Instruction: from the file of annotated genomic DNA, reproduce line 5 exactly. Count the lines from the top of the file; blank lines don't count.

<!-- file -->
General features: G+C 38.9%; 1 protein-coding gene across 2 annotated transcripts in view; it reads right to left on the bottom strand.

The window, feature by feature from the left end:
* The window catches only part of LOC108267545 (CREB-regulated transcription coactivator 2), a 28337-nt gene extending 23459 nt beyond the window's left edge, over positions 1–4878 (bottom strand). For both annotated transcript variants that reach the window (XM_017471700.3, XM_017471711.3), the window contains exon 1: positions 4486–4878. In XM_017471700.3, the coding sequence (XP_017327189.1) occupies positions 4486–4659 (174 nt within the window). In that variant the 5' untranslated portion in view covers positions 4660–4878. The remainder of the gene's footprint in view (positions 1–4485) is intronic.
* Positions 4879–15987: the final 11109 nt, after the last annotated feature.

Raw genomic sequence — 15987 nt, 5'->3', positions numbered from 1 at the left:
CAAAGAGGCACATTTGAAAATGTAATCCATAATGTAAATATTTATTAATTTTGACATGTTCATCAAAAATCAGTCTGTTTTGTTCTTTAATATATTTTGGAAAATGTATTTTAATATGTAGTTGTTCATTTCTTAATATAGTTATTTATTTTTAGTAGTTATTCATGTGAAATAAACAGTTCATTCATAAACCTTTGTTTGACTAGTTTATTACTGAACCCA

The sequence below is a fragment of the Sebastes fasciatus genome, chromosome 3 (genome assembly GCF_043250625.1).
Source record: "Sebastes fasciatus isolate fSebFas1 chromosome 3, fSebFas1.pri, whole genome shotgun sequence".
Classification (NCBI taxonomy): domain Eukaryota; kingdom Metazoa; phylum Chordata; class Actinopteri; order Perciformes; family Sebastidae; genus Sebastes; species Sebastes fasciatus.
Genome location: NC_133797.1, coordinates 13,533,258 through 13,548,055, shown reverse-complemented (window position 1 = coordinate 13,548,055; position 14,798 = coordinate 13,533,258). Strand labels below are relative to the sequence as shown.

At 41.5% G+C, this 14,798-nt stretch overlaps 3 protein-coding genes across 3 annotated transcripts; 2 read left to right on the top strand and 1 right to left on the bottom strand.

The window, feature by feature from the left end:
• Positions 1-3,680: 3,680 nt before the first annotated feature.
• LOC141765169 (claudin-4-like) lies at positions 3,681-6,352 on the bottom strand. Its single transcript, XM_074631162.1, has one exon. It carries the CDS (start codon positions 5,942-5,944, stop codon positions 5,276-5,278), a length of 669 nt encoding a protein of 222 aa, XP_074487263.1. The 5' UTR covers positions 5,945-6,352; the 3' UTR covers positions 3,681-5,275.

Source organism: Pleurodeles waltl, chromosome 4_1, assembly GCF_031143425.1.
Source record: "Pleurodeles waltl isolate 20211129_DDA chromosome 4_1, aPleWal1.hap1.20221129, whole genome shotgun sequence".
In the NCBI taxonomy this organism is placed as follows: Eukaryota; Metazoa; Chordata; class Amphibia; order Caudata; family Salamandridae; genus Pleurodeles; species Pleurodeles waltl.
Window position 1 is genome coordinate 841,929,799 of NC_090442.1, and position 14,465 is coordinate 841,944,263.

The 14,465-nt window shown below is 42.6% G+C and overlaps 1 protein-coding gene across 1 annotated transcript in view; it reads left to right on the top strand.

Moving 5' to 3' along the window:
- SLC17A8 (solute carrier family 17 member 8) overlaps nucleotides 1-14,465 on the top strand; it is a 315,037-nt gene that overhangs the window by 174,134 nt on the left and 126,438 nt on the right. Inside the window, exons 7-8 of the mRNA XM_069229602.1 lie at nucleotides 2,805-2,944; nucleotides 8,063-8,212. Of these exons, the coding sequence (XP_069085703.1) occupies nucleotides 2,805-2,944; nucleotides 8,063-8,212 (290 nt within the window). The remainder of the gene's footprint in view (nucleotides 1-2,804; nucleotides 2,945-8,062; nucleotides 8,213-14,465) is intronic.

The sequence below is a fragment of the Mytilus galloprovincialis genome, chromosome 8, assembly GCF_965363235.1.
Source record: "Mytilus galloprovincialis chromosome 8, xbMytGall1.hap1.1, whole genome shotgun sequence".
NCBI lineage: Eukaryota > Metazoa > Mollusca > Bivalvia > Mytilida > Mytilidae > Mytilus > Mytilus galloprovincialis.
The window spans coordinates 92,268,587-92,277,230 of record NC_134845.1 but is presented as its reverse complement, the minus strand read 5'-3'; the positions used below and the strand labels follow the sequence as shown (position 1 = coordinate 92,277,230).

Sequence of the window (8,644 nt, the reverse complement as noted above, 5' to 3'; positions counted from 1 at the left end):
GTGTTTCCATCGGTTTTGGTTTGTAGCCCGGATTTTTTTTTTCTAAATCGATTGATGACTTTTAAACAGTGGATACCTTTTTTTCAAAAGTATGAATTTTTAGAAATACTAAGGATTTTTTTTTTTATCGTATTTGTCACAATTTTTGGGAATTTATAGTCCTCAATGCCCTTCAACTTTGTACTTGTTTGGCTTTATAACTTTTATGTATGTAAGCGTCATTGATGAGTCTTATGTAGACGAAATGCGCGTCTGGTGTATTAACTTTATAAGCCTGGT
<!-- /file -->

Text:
Raw genomic sequence — 15987 nt, 5'->3', positions numbered from 1 at the left: